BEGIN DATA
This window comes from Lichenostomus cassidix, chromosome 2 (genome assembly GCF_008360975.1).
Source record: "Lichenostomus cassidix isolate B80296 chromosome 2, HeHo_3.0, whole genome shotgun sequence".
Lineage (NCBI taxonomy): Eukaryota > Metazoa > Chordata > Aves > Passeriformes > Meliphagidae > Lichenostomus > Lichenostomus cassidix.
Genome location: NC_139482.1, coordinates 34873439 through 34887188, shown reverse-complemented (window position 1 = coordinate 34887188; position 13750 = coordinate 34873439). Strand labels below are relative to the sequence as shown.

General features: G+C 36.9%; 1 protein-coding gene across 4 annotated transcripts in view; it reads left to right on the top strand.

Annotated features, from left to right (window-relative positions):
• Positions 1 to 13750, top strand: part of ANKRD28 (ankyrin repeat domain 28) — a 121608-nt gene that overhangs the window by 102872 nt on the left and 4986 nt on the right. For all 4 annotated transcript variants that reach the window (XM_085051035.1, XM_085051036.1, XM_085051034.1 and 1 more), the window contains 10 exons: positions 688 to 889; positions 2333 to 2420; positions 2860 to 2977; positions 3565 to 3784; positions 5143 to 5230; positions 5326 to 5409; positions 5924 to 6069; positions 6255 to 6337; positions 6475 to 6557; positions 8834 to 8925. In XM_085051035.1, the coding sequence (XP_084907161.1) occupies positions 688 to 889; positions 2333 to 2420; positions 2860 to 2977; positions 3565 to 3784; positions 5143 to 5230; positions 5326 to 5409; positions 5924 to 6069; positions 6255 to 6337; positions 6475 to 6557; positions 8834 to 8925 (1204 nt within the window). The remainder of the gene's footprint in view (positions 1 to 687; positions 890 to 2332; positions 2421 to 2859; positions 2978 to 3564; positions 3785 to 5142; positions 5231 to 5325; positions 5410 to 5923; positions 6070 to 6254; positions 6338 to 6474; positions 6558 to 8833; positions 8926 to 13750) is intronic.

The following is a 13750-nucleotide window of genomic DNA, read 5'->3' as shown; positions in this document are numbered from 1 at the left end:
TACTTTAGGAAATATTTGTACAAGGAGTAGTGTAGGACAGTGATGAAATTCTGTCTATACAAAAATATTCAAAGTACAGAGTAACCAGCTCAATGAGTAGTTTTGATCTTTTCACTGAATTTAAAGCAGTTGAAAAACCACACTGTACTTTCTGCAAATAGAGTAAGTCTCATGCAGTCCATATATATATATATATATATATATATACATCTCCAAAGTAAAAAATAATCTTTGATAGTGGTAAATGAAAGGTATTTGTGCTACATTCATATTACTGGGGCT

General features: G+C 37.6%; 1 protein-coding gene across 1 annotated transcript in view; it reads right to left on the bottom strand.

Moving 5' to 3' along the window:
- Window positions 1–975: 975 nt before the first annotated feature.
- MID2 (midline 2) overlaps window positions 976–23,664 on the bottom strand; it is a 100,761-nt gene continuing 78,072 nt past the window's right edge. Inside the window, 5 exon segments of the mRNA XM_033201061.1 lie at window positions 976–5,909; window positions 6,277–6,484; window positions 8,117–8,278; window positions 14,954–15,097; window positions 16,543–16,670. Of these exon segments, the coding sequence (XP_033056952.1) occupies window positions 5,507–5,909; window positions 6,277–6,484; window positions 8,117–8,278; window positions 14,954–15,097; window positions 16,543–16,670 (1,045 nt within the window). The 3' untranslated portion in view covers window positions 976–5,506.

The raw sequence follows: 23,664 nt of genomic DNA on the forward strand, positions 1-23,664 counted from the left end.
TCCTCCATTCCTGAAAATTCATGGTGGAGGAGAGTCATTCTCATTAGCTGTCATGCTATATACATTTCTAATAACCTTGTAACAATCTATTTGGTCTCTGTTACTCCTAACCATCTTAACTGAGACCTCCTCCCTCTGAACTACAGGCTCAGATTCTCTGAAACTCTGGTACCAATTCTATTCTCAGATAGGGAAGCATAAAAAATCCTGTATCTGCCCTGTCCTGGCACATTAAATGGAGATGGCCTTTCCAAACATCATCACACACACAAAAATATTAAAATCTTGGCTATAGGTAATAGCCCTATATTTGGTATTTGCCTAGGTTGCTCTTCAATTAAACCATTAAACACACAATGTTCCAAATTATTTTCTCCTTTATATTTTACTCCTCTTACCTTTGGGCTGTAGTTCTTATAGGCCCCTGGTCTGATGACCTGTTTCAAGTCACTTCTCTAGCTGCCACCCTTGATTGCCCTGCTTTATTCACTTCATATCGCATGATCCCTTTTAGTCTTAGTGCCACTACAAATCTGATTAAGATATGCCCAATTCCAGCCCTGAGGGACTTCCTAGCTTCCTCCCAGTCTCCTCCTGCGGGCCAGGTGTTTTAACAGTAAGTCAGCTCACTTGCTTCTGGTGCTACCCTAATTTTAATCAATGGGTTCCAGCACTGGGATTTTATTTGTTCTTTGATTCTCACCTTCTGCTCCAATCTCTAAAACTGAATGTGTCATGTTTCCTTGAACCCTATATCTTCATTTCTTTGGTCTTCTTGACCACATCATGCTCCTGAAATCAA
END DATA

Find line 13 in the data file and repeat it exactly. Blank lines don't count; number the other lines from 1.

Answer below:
- MID2 (midline 2) overlaps window positions 976–23,664 on the bottom strand; it is a 100,761-nt gene continuing 78,072 nt past the window's right edge. Inside the window, 5 exon segments of the mRNA XM_033201061.1 lie at window positions 976–5,909; window positions 6,277–6,484; window positions 8,117–8,278; window positions 14,954–15,097; window positions 16,543–16,670. Of these exon segments, the coding sequence (XP_033056952.1) occupies window positions 5,507–5,909; window positions 6,277–6,484; window positions 8,117–8,278; window positions 14,954–15,097; window positions 16,543–16,670 (1,045 nt within the window). The 3' untranslated portion in view covers window positions 976–5,506.